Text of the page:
More from PACAC – We Want More Foreign Suppliers, Says Minister

We reported here on the recent Public Administration and Constitutional Affairs Committee which looked at sourcing public services post-Carillion and outsourcing. That raised some issues around when and whether re-negotiating contracts with suppliers is allowed within the EU and UK procurement regulations (see the “comments” too for some good debate).

But what else did David Lidington, the new-ish “Minister for Procurement”, and top civil servants John Manzoni and Gareth Rhys Williams have to say?

In answering questions about the power that Carillion and other big suppliers have over government, Lidington said he was looking to bring in more competition and would “tell us more in a few months” – but he acknowledged that this isn’t easy in complex areas. Rhys Williams says, “we’ve been successful in splitting up large IT contracts into lots of small contracts” (although we might argue the jury is still out on that), and that  a similar approach might be implemented in other non-IT areas.

What are the advantages of transacting with the big suppliers, asked a Committee member? Manzoni answered in terms of assessing how far you integrate services and brings up IT again. But you might not want to dis-aggregate the prison Facilities Management contract – it would be too much work.

Now while we probably agree with that, the real question is how much would you gain by dis-aggregating and how would that compare with the additional contract management and procurement cost? We should not just say “its too expensive” without that analysis.

What about the 33% spend with smaller firms (SME) target, asked an MP?  Lidington waffled furiously, used some numbers very selectively, but again none of the committee knew enough to get through that. Finally, Lidington said that the realistic opportunity is through the sub-contractor side (i.e. SMEs working for larger prime contractors). We take that as a clear sign that that government has given up on the real direct spend SME target, so watch out for further nonsense around “spend in the supply chain” in future.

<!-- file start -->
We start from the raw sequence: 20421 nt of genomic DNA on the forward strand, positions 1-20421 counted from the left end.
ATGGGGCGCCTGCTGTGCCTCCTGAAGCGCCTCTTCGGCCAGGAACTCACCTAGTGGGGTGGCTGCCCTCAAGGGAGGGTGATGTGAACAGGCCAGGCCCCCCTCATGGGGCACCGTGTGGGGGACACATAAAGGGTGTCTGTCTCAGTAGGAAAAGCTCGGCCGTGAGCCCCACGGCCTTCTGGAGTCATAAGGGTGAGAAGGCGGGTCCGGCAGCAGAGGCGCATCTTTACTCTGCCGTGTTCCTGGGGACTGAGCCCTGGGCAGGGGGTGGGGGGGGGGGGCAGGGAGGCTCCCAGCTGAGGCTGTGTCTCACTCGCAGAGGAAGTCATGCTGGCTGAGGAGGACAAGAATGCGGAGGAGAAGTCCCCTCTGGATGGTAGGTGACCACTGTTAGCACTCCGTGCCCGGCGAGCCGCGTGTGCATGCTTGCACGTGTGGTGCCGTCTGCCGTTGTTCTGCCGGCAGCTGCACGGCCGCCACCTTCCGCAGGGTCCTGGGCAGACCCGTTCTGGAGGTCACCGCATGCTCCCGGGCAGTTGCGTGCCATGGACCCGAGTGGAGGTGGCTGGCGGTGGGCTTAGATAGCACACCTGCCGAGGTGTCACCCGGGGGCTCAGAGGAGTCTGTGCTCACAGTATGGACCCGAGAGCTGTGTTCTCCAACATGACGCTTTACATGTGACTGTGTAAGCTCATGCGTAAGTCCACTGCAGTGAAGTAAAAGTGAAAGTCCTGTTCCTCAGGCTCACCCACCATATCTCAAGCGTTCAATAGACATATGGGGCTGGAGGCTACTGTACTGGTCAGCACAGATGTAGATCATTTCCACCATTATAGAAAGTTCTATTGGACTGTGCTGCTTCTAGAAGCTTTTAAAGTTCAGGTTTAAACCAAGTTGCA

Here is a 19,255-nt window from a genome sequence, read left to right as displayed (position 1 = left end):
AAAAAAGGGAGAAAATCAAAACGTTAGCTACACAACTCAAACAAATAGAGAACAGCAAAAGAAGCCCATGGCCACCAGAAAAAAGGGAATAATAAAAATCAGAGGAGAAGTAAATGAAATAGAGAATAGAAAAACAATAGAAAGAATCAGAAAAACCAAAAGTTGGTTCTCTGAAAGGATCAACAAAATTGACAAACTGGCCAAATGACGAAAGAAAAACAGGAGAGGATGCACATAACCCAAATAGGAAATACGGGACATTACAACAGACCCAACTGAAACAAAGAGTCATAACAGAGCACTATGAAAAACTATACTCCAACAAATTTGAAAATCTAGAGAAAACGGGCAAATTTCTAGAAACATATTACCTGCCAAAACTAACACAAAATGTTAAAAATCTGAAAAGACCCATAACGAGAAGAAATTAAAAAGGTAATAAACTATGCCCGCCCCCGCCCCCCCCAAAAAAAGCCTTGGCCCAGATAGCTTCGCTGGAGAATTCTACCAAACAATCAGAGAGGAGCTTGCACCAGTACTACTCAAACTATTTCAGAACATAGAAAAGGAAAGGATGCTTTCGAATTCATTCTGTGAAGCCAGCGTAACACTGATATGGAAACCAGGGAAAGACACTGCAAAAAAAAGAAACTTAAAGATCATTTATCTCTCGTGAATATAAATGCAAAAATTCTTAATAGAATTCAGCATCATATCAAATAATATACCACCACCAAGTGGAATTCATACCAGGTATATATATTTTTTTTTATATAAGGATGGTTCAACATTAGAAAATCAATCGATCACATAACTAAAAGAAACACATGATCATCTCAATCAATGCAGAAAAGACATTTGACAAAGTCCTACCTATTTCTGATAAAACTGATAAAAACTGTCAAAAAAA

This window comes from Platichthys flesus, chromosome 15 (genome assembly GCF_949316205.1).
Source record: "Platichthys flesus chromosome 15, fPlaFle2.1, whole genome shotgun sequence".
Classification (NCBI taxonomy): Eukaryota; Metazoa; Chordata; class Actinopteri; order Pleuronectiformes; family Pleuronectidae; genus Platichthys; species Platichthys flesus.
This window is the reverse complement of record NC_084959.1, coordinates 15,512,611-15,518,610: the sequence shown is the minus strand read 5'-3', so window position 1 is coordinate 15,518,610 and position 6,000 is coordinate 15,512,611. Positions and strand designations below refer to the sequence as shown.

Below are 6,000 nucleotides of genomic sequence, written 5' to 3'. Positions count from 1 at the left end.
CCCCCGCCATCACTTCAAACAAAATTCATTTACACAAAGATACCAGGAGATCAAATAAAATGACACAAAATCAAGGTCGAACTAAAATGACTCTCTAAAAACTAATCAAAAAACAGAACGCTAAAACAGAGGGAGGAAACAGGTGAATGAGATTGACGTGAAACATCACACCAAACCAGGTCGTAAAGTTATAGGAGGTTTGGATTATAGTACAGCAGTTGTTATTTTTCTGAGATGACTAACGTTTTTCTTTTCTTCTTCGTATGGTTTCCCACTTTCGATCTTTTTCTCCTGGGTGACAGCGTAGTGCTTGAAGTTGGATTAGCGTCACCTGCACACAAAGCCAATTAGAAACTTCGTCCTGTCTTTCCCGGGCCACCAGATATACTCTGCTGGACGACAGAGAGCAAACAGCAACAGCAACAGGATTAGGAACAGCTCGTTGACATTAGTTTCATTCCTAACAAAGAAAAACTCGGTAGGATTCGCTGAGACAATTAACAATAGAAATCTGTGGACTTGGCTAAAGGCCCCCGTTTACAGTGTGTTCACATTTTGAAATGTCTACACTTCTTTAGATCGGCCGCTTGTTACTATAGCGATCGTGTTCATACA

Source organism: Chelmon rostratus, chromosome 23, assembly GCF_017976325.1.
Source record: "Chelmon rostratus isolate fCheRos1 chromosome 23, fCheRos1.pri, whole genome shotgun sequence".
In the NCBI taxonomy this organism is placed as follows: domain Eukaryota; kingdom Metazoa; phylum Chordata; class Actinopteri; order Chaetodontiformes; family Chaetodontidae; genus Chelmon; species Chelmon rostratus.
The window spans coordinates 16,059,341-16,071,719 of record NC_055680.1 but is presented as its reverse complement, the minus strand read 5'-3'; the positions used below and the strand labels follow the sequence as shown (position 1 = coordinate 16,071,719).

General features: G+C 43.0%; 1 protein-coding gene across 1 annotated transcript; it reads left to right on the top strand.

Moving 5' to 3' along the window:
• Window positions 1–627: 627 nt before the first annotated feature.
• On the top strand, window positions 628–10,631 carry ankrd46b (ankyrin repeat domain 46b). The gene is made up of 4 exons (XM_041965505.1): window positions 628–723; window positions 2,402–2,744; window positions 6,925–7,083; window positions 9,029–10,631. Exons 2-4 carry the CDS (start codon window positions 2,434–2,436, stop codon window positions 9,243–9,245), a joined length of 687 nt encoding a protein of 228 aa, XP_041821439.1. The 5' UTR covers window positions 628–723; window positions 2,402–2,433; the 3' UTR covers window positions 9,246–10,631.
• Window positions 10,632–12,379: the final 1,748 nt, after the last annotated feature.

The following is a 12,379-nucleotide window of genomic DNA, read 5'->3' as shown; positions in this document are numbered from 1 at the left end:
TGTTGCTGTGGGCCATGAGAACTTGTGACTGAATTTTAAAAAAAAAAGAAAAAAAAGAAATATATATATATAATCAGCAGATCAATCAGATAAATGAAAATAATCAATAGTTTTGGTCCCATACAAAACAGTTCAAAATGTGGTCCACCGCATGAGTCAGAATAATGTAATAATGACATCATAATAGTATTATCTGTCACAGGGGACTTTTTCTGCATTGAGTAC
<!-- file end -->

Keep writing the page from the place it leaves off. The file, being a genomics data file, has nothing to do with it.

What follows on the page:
But there are serious points here, and Lidington said that the cost of contract management would just be too great if you avoided large firms altogether, and the risks often require government to contract with larger firms. True, but how much of that is because the government packages up work into such large contracts that the risk is also huge? But there is no push back on this from the Committee, again.

The Public Accounts Committee reported a while back that government couldn’t take work away from training provider Learn Direct because of over-dependence – is this a sign that government is over-dependent on certain suppliers, asked another member?  This applies in complex services, says Lidington, and we are examining how to enlarge markets - we might look outside the UK at reputable providers, he says.

Well, apart from smiling at that and wondering how the Daily Mail and the Brexit “little England” camp (keep British contracts British, this is a local procurement for local people) would take that idea, his comment suggests a fundamental misunderstanding of how public procurement works here really.

You don’t “invite” foreign suppliers in to bid or just give them contracts. It’s an open process. Now if he really means “we need to be better at market-making and early engagement and make more effort to attract new and different firms to bid” then that’s fine. But the question of the over-centralisation and aggregation that we have seen over several years now in central government procurement mitigates against this of course.

Rhys Williams says the Learn Direct example actually shows how far we have come in understanding these issues – I have no idea what he means by that. But again, the “work is being done” to sort out these issues.

More to come from PACAC, probably …

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